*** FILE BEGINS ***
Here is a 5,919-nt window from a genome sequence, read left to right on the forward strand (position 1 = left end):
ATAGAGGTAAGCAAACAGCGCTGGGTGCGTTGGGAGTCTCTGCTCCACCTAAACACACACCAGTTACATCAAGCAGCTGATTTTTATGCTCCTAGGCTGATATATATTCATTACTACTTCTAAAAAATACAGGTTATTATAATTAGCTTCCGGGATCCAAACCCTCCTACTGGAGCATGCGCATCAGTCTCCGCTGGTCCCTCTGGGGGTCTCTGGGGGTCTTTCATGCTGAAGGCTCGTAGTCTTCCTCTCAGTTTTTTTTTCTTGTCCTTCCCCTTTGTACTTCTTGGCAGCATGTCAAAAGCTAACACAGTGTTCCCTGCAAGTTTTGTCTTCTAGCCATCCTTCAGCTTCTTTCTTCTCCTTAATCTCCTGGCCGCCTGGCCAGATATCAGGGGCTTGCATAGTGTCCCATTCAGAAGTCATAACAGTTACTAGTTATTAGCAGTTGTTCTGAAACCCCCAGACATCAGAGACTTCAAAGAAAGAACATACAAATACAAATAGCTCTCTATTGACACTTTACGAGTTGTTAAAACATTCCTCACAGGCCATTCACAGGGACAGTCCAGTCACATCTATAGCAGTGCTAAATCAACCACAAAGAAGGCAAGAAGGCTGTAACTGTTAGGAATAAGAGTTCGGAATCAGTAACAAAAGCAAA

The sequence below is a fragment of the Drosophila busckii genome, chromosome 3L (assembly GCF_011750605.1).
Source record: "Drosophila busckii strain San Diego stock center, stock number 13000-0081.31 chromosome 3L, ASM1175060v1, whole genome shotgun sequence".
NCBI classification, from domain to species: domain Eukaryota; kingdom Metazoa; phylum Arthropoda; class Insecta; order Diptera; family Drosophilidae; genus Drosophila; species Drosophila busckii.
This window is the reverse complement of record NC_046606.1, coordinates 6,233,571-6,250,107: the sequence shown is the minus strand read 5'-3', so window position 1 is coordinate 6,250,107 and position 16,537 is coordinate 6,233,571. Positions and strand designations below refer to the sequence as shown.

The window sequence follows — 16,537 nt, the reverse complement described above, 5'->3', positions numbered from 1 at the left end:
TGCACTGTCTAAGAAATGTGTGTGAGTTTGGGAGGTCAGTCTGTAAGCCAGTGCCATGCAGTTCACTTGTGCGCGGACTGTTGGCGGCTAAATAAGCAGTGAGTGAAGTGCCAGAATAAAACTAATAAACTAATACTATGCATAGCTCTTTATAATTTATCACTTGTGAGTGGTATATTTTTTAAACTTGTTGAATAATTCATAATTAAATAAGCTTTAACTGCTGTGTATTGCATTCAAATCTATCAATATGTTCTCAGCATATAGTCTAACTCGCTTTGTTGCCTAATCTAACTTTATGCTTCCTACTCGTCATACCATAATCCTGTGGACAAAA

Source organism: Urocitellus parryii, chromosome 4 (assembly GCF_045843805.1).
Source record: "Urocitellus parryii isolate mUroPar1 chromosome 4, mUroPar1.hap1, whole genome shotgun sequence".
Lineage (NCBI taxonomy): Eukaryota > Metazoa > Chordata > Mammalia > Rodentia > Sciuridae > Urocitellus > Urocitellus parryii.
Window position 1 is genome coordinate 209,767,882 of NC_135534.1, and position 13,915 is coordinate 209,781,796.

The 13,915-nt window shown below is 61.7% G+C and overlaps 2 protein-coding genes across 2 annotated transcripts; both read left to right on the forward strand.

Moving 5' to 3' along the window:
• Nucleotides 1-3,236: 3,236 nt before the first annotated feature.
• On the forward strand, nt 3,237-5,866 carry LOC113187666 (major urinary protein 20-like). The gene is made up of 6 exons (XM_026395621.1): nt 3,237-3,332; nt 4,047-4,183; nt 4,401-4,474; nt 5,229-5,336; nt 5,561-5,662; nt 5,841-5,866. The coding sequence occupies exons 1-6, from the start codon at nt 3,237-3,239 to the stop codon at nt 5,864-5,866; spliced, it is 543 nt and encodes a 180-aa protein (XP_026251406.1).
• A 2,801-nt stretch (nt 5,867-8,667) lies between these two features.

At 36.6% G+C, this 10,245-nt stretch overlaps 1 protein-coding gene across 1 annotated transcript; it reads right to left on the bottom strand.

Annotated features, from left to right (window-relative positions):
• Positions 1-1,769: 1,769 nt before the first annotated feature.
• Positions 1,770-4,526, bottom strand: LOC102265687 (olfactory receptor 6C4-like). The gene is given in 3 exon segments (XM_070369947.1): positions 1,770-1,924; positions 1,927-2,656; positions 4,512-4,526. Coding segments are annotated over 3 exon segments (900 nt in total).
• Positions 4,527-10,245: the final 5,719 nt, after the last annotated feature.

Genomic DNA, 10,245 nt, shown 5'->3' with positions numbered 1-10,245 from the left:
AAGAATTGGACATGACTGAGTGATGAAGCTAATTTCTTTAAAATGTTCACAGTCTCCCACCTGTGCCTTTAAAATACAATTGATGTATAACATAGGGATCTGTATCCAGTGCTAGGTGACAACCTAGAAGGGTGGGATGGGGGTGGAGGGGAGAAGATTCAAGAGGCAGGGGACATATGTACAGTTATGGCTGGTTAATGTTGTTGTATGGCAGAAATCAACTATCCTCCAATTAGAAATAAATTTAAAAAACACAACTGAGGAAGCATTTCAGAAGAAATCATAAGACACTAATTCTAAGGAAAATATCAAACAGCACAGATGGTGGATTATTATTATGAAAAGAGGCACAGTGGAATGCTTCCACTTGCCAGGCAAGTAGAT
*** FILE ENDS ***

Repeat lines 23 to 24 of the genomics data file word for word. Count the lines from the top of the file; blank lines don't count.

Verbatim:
Genomic DNA, 10,245 nt, shown 5'->3' with positions numbered 1-10,245 from the left:
AAGAATTGGACATGACTGAGTGATGAAGCTAATTTCTTTAAAATGTTCACAGTCTCCCACCTGTGCCTTTAAAATACAATTGATGTATAACATAGGGATCTGTATCCAGTGCTAGGTGACAACCTAGAAGGGTGGGATGGGGGTGGAGGGGAGAAGATTCAAGAGGCAGGGGACATATGTACAGTTATGGCTGGTTAATGTTGTTGTATGGCAGAAATCAACTATCCTCCAATTAGAAATAAATTTAAAAAACACAACTGAGGAAGCATTTCAGAAGAAATCATAAGACACTAATTCTAAGGAAAATATCAAACAGCACAGATGGTGGATTATTATTATGAAAAGAGGCACAGTGGAATGCTTCCACTTGCCAGGCAAGTAGAT